NZ Entrepreneur or Investor Visa? – Show Me the Money

We are often approached by people who ask, “If I buy a shop or a cleaning business, can I get a Business Visa?”  Our answer has to be, “Don’t even bother trying.”

The Entrepreneur Work Visa policy brought out in March 2014 sets a high bar for a successful business proposal.  It must produce a “substantial benefit to New Zealand” – not just a “moderate” benefit.  It should bring a genuinely new product or service to the New Zealand market, or create a lot of export income.  Or else, to have any real chance of success, it must create several new jobs – not just one, as it used to be under the old policy.  At a bare minimum, you must invest at least NZ$100,000 as “capital”, which means buildings, machinery or other long-term assets, and not just money in a bank account.  More detailed information is set out on our Entrepreneur Visa Guide.

Until recently, 75% of all Entrepreneur applications were being declined, which gives some idea of just how hard it has been to come up with an acceptable scheme.  The Business Migration Branch last month released figures to show that they are approving more applications than before.  They have also asked the Minister of Immigration to approve a more relaxed approach to some of the policy settings – they too had seen that things were not working well.

The point of this post, though, is to open your thinking to an easier way to get Residence.  After all, an Entrepreneur application only gives you a Work Visa so that you can get your business underway.  On the other hand, an Investor Visa gives you Residence straight away.  There are hooks to it – you have to leave your investment in New Zealand for several years, and you must spend a certain amount of time in New Zealand in order to keep your Residence – but if you qualify then it offers a much less difficult and time-consuming route to follow.  In an older blog post I touched on some of the downstream issues to consider as well.

If you have solid past business experience, then it all comes down to how much money you have.  At a bare minimum you must be able to bring over NZ$2.5 million – $1.5 million to invest, and $1 million to establish your life here, buy a house and so on.  The Investor 2 scheme is a points system, where you must score enough points to be invited to apply.  You get points for your age, the amount of business experience you have, your English ability and the amount you will invest.  The current trend of “points selections” indicates that many people should plan to invest at least $2.5 – 3.5 million in order to get through.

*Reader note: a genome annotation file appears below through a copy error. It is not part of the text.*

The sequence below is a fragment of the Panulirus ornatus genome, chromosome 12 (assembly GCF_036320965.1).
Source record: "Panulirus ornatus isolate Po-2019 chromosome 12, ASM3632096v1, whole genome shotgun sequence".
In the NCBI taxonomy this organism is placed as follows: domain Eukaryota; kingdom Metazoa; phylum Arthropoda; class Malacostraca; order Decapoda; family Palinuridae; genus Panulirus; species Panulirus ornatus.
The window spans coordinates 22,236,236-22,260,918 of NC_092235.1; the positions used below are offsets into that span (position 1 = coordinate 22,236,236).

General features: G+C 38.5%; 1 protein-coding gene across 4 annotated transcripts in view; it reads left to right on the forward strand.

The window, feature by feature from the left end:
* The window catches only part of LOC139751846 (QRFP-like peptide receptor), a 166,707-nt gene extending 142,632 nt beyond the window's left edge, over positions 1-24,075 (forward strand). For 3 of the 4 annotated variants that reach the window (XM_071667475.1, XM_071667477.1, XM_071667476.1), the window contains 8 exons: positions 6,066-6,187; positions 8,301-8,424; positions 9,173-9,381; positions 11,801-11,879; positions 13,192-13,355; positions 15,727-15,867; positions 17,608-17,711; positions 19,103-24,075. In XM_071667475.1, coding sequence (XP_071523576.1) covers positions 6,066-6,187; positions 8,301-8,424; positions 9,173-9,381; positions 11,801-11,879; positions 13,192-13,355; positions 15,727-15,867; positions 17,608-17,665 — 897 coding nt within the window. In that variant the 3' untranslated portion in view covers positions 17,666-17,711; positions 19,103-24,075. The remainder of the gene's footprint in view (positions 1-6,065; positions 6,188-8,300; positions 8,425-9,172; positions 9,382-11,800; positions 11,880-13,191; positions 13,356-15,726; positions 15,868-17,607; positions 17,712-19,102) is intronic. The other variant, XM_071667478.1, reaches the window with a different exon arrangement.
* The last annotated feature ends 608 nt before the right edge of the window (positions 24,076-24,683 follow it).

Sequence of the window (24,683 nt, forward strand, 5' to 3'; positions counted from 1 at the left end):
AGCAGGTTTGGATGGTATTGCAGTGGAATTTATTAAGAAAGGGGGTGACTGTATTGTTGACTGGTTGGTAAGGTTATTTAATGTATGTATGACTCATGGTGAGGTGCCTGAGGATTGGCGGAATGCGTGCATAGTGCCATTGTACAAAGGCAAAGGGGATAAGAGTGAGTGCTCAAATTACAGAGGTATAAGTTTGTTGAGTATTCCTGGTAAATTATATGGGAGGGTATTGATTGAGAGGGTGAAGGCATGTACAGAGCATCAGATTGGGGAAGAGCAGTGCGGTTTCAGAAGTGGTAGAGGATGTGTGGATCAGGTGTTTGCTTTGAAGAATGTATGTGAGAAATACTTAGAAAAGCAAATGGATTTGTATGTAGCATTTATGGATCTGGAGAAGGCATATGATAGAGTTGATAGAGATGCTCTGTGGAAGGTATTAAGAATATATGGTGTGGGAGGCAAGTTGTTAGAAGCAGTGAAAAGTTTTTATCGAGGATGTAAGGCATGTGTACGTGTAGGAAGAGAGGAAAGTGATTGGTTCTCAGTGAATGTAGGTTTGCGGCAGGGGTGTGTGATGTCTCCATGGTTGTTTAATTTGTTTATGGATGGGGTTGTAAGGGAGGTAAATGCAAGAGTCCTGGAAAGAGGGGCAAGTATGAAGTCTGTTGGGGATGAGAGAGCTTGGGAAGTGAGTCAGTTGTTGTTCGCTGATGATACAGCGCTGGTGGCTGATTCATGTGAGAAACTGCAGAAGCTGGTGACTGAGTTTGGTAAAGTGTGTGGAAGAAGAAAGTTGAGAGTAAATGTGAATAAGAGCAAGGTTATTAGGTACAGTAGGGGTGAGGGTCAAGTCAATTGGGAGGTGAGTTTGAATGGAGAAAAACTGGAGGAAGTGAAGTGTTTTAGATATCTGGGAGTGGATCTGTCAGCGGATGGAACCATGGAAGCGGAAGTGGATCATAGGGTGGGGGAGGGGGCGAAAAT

Wherever we can, we steer high-worth individuals toward Investor as the path of choice.  The Entrepreneur Visa is the fall-back position for those who can’t pull together enough money to be an Investor.  So, for instance, someone who has $1 million, $500,000 or less must consider setting up a business as an Entrepreneur.

If you are in that situation, though, I put another question, “If coming to New Zealand is your Number One objective, what can you sell to pull the money together?”  We have been surprised several times by people who come to us about setting up a business because they don’t have enough cash to be an Investor.  As we ask more questions we learn that they have houses, or even existing businesses, which could be liquidated and would open the door to the Investor route.

It all comes down to a matter of will.  Naturally, someone who has a lot at stake back home finds it hard to get their head around selling it all up, to burn all their bridges as they explore a new life in New Zealand.  That, however, may mean the difference between having a chance to take up the quality of life on offer in this country – or having no chance.

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About Simon Laurent, Lawyer

Principal of LaurentLaw Barristers & Solicitors. NZ immigration law specialist.
This entry was posted in Immigration Visas. Bookmark the permalink.

2 Responses to NZ Entrepreneur or Investor Visa? – Show Me the Money

  1. Hossain Al Rohi says:

    Excellent and very well written.

    Like

  2. Pingback: A Gear Shift for the NZ Entrepreneur Visa | Laurent Law Blog

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